At Monday night’s meeting of the Charleston County School District Board of Trustees, more teachers spoke in favor of reinstating former Superintendent Nancy McGinley than spoke in favor of raising their own salaries.

“For the life of me, I cannot understand why you would ever ask such a successful person to resign,” said one teacher from Charleston County School of the Arts.

Despite the fact that they did not appear on the meeting agenda, two district issues dominated the public comment session. One was an accusation, leveled by the teachers’ advocacy group EdFirstSC, that the district had broken promises to its employees with regard to salary increases. The other was a concerted push to re-hire McGinley that included a testimonial from Charleston Mayor Joseph P. Riley Jr., who said that McGinley had a work ethic “that put me to shame.” Riley started his plea by saying that effective leadership includes having the humility to admit when you’ve made a mistake.

“I feel that that’s what happened here,” Riley said. “It was a time of controversy, of heightened feelings, a lot of passion, some misinformation, and what we lost in the process was an extremely accomplished educator, someone with an unbelievably huge heart for the children of the school district.”

McGinley held the position of superintendent from 2007 until the board voted to accept her resignation on Oct. 30, 2014, over loud protests from some community members and the local NAACP. Shortly before her resignation, McGinley had dismissed a popular football coach at Academic Magnet High School after his players participated in a postgame ritual involving watermelon that some people deemed racially insensitive. She reinstated the coach on Oct. 22 after hearing an earful from angry AMHS parents and students, and on Oct. 30 the board voted to accept her resignation. As Post and Courier columnist Brian Hicks pointed out in a column, McGinley’s dismissal was due largely to personal conflicts with some board members, including outgoing Elizabeth Moffly, who did not run for re-election in November.

In her time as superintendent, McGinley oversaw massive improvements, taking the district’s state report card rating from Below Average to Excellent in the course of seven years. She spearheaded the Vision 2016 program, which sought to close student performance gaps along racial and socioeconomic lines.

At the start of the McGinley administration, the district had 22 schools rated either Unsatisfactory or At Risk by the state Department of Education; at the end, it had just four. And whereas in 2007, 44 percent of students in the district attended schools rated Good or Excellent, on the latest report card nearly 60 percent of students were in Good or Excellent schools.

One of the community leaders who spoke in favor of re-hiring McGinley was former State Board of Education member Cindy Clark, who called McGinley “a visionary.” She said the board was wrong to remove McGinley when her mission was not yet accomplished. “As the Bible says, without a vision, the people perish,” Clark said.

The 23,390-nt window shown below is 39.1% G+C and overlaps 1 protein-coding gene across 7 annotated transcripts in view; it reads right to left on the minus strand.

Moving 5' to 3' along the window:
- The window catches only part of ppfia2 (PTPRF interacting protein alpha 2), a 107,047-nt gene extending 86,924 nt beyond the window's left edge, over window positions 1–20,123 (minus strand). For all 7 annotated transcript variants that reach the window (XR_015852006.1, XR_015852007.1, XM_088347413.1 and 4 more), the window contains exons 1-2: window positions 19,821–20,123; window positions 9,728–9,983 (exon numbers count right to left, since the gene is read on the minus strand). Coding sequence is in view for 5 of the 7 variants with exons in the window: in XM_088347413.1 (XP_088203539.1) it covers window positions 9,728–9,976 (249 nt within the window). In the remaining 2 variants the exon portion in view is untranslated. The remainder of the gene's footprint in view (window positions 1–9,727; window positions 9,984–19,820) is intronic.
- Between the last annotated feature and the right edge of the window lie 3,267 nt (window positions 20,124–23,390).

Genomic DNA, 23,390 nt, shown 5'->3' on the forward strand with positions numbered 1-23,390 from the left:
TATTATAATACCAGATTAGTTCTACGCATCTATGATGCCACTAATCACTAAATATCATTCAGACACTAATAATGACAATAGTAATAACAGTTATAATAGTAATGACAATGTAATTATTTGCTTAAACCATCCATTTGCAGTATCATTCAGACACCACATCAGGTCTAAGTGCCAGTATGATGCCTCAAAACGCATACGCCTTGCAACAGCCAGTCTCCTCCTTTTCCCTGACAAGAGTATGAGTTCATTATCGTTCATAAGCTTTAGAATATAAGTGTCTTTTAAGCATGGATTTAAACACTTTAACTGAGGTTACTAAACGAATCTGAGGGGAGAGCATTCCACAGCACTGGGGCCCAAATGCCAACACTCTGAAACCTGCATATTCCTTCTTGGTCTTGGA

The AMHS controversy has become the focus of racial concerns in the district. At Monday night’s meeting, the Rev. Nelson Rivers was among the public commenters calling for the district to consider the low number of African-American students at the district-wide magnet school. In a district where a recent census indicated that 47 percent of students were African American, only 15 of the 616 students (about 2 percent) at Academic Magnet are African American. In his critique of the district, Rivers called AMHS “a publicly funded private white academy.”

One of the black students at AMHS, William Pugh, also spoke at the meeting. Pugh recently penned an op-ed in the school newspaper titled “Sometimes a Watermelon isn’t Just a Watermelon,” and at Monday night’s meeting, he said that while he doesn’t think his classmates are racists, he does think some have shown a “lack of sensitivity” in regards to the watermelon ritual.

“Some of the students think that this whole situation is a joke, and no one has stood up to tell them that their actions were wrong,” Pugh said.

Since there was no item on the agenda involving the superintendent search, the board did not take action with regards to re-hiring McGinley Monday night. McGinley, asked for comment, did not reply.

Michael Miller, the lone board member who voted against accepting McGinley’s resignation in October, said after the meeting that the board had not yet begun its search for a new superintendent. And he said that while he appreciated hearing public input at the meeting, he did not know whether the board would even consider inviting McGinley back to the district.

“It’s just going to be conversation until something happens, whether the board puts an action item on the agenda or something happens on [McGinley’s] end,” Miller said. “But until that happens, it’s just a conversation unfortunately — or fortunately, depending on what you think.”

Since the district released McGinley from her position, the board’s composition has changed significantly. Following the November elections, three new members joined the board: Eric L. Mack, Chris Staubes, and Kate Darby. Miller pointed out that, even if all three of the new board members voted in favor of reinstating McGinley and he did as well, their four votes would not be enough to reverse the decision of the nine-member board.

“Unless somebody who voted for her resignation changes their mind, it’s just a conversation,” Miller said.

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